The current landscape, and many of the villages and cities located in it, have deep historical roots. Research by generations of historians, archaeologists and linguist points foremost to the importance of the Middle Ages (ca. AD 500-1500) as formative period. The traditional narrative on the development of the landscape posits that a system of small farms shifting through the landscape was gradually abandoned during the 7th-9th centuries, in favour of more stable settlement. The 10th-13th centuries, the period of the ‘Great Clearances’, saw the appearance of the villages we still know today. At the same time, the landscape underwent profound changes. Forests were cleared, and fields grew together to form large arable complexes, called ‘kouters’ (open fields). These developments were confirmed during following centuries. Important differences in population size, social organisation, technology, and the physical characteristics of the landscape led to the emergence of regionally-different landscapes, even in a small region such as the historic County of Flanders.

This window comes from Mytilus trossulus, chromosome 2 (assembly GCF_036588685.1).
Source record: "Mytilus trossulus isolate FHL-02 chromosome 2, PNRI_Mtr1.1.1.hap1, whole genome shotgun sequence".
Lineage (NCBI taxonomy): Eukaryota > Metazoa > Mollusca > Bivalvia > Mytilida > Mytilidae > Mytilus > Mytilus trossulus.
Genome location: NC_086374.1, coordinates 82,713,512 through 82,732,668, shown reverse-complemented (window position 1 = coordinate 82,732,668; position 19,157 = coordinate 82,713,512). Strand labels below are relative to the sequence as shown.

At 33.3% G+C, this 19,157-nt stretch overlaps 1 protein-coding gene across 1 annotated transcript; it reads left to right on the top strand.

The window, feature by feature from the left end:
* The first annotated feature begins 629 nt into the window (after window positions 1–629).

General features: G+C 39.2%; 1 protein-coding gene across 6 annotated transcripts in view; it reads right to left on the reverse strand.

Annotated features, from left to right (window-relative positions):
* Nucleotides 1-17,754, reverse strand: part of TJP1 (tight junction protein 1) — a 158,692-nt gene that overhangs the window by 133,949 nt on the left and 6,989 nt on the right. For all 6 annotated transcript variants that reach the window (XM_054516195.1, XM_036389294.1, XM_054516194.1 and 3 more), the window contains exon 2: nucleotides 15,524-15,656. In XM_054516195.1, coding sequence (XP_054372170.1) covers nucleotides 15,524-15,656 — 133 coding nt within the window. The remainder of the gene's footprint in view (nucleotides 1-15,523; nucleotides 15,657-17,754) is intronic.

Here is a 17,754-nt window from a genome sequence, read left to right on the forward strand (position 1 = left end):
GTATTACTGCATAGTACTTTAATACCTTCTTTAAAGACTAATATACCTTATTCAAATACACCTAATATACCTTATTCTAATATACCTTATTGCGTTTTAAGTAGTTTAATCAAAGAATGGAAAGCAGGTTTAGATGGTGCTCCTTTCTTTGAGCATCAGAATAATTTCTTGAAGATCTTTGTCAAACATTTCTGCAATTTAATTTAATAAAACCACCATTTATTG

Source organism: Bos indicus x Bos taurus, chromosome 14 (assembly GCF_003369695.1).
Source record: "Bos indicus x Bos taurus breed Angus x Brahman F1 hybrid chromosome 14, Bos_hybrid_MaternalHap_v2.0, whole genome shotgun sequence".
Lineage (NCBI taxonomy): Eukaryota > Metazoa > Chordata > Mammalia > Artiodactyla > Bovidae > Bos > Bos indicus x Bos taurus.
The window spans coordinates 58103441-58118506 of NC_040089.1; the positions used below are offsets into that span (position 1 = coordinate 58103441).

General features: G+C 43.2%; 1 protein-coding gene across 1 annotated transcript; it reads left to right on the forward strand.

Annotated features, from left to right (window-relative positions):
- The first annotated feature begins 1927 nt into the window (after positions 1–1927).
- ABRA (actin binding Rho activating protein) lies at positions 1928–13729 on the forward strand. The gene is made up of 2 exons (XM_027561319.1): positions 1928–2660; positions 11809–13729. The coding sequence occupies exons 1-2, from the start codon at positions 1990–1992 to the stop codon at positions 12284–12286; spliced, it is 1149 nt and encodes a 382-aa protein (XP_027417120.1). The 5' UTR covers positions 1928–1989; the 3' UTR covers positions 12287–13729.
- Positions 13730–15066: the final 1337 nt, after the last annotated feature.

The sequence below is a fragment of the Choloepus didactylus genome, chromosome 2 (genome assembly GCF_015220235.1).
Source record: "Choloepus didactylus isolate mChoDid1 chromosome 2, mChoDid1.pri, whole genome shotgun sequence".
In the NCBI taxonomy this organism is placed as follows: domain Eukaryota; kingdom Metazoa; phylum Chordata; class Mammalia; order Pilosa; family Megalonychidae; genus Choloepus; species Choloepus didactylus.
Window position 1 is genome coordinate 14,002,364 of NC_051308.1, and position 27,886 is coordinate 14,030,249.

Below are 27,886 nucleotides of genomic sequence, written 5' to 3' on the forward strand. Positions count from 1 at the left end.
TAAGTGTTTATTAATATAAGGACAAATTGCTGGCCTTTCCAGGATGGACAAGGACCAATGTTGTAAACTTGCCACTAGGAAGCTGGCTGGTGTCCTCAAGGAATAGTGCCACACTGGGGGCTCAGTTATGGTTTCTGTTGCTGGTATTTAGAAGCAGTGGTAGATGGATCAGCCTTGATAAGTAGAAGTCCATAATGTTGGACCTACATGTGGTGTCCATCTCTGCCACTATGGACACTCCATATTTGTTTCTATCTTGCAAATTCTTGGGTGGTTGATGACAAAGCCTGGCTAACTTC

Although there is a good understanding of these main developments, multiple questions still remain unanswered. More precisely, a complete overview of the diversity in medieval settlement forms, and of the relationships and transformations between these forms, is lacking. A better understanding of medieval settlement not only leads to more insight into the historical roots of the current landscape, but will also contribute to future archaeological research and to the management and presentation of this often invisible heritage.
This project wants to further examine these questions and will do so by focusing on one particular region, that between the rivers Scheldt and Dender, located in the modern-day province of East-Flanders. This region is characterised by a dense system of small village cores, separated from one another by open field landscapes. Historical and place-name evidence suggest that this system might go back to the early middle ages, or even the Roman period. The increase of archaeological research over the last 15 years has created a new and extensive dataset, that will shed new light on the origins of the modern villages and landscapes. Via a number of case study’s, this archaeological evidence will be related to written evidence, historical maps, and place-name evidence, in order to shed more light on the development of and relation between farms, villages, and open fields.